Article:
Fed Under Pressure As US Inflation Climbs

Demand will continue to exceed supply

The key reason is that the stimulus-fueled economy is booming. We are forecasting output will end the year higher than it would have done if there had been no pandemic and the economy had instead continued along its 2014-19 trend. However, the pandemic has led to scarring in the economy which means we are concerned that supply capacity won’t be able to cope with the scale of demand.

US GDP level based on ING forecasts versus pre-Covid trend

Source: Macrobond, ING

Rising costs, rising corporate pricing power, rising wages equals more persistent inflation

Rising commodity and freight charges, combined with supply chain disruption and component shortages have obviously put up costs. Labour shortages are also on the rise as homeschooling requires many parents to focus on childcare rather than go to work while extended and uprated unemployment benefits mean firms are having to pay higher salaries to attract staff.

This was illustrated by the fact that the “quit rate” published by the Bureau for Labour Statistics– the proportion of people leaving their job to move to a new employer - jumped to a new all-time high of 3.1% in April. Fortunately for business, a strong demand environment means these higher costs can be passed onto consumers.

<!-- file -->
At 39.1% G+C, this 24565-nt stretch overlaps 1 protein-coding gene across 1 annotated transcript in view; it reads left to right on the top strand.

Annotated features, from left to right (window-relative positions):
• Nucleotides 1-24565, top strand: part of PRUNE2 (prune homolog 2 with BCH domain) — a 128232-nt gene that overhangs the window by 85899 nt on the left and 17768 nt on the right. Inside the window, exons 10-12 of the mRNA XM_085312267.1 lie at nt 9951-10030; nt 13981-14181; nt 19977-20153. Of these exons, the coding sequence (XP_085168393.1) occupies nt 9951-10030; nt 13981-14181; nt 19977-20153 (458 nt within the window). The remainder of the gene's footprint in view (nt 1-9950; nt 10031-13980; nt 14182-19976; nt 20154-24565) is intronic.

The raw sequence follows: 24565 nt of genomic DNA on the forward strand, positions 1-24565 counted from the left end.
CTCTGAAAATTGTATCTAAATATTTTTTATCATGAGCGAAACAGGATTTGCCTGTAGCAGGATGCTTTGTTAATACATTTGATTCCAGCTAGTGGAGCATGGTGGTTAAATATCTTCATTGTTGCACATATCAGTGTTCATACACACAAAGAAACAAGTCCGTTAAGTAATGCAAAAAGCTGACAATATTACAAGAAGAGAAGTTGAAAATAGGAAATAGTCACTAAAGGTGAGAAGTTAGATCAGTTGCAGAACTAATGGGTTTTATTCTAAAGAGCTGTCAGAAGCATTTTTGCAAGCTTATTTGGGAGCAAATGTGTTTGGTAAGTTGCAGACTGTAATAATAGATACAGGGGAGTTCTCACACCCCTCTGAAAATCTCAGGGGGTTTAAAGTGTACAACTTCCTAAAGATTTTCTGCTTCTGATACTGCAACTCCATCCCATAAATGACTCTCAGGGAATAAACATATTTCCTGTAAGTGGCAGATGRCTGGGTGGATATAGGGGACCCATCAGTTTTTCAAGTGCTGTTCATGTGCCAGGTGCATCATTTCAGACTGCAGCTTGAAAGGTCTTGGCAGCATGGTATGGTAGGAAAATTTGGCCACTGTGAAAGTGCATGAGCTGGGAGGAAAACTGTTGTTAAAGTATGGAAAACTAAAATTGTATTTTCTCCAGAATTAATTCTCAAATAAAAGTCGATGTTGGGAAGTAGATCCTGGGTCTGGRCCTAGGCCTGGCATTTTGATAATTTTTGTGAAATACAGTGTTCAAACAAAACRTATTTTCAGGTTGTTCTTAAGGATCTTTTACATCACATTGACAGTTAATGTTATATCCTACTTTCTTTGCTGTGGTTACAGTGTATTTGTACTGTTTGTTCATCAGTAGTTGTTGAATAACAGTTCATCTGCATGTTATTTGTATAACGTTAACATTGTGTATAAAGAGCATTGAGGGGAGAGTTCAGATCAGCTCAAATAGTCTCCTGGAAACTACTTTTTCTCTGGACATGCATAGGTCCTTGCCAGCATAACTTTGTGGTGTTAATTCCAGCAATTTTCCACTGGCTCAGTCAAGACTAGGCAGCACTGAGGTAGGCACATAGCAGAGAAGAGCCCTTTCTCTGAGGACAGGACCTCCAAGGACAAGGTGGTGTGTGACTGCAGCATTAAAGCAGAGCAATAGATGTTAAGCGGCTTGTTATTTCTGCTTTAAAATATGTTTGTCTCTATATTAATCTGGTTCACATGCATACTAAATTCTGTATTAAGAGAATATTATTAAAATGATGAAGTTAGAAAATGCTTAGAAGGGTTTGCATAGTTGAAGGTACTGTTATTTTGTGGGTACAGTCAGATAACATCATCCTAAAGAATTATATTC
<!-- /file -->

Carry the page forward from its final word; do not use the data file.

The effects of this can be seen in a number of other surveys, including the National Federation of Independent Businesses reporting the fourth consecutive new all-time high for the proportion of businesses that have vacancies they cannot fill – now at 48%. At the same time price hike intentions are at their highest since 1980.

Watch housing costs in the coming months

This could be compounded by housing costs since primary rents and owners’ equivalent rent account for a third of the CPI basket. Movements in these components tend to lag 12-18 months below house price developments, as the chart below shows, since rents are only typically changed once a year. This means that the housing components may well be the story to watch through the second half of this year.

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Disclaimer: This publication has been prepared by the Economic and Financial Analysis Division of ING Bank N.V. (“ING”) solely for information purposes without regard to any ...

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